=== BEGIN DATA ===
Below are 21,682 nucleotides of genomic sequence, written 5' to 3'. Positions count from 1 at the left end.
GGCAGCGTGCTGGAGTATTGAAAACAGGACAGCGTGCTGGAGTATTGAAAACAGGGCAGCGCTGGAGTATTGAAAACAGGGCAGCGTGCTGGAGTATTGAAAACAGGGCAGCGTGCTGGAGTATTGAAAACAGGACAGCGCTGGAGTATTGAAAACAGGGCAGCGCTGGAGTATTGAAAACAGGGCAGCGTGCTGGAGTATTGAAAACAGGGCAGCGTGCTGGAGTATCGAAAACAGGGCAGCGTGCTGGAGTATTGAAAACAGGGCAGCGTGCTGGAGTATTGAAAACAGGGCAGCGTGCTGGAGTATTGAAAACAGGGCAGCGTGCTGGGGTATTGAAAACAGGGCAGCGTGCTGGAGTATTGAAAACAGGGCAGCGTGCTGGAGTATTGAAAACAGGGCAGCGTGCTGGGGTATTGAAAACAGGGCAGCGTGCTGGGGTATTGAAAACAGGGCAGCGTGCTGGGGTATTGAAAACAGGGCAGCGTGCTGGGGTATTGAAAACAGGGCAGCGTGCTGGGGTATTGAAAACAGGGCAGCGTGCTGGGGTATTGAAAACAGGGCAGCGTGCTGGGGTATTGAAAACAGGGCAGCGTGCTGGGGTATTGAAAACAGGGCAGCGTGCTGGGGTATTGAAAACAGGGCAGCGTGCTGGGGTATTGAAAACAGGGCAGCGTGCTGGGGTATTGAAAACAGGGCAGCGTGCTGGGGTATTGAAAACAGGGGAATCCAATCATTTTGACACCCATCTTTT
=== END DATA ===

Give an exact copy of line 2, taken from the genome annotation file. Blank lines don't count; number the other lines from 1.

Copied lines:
GGCAGCGTGCTGGAGTATTGAAAACAGGACAGCGTGCTGGAGTATTGAAAACAGGGCAGCGCTGGAGTATTGAAAACAGGGCAGCGTGCTGGAGTATTGAAAACAGGGCAGCGTGCTGGAGTATTGAAAACAGGACAGCGCTGGAGTATTGAAAACAGGGCAGCGCTGGAGTATTGAAAACAGGGCAGCGTGCTGGAGTATTGAAAACAGGGCAGCGTGCTGGAGTATCGAAAACAGGGCAGCGTGCTGGAGTATTGAAAACAGGGCAGCGTGCTGGAGTATTGAAAACAGGGCAGCGTGCTGGAGTATTGAAAACAGGGCAGCGTGCTGGGGTATTGAAAACAGGGCAGCGTGCTGGAGTATTGAAAACAGGGCAGCGTGCTGGAGTATTGAAAACAGGGCAGCGTGCTGGGGTATTGAAAACAGGGCAGCGTGCTGGGGTATTGAAAACAGGGCAGCGTGCTGGGGTATTGAAAACAGGGCAGCGTGCTGGGGTATTGAAAACAGGGCAGCGTGCTGGGGTATTGAAAACAGGGCAGCGTGCTGGGGTATTGAAAACAGGGCAGCGTGCTGGGGTATTGAAAACAGGGCAGCGTGCTGGGGTATTGAAAACAGGGCAGCGTGCTGGGGTATTGAAAACAGGGCAGCGTGCTGGGGTATTGAAAACAGGGCAGCGTGCTGGGGTATTGAAAACAGGGCAGCGTGCTGGGGTATTGAAAACAGGGGAATCCAATCATTTTGACACCCATCTTTT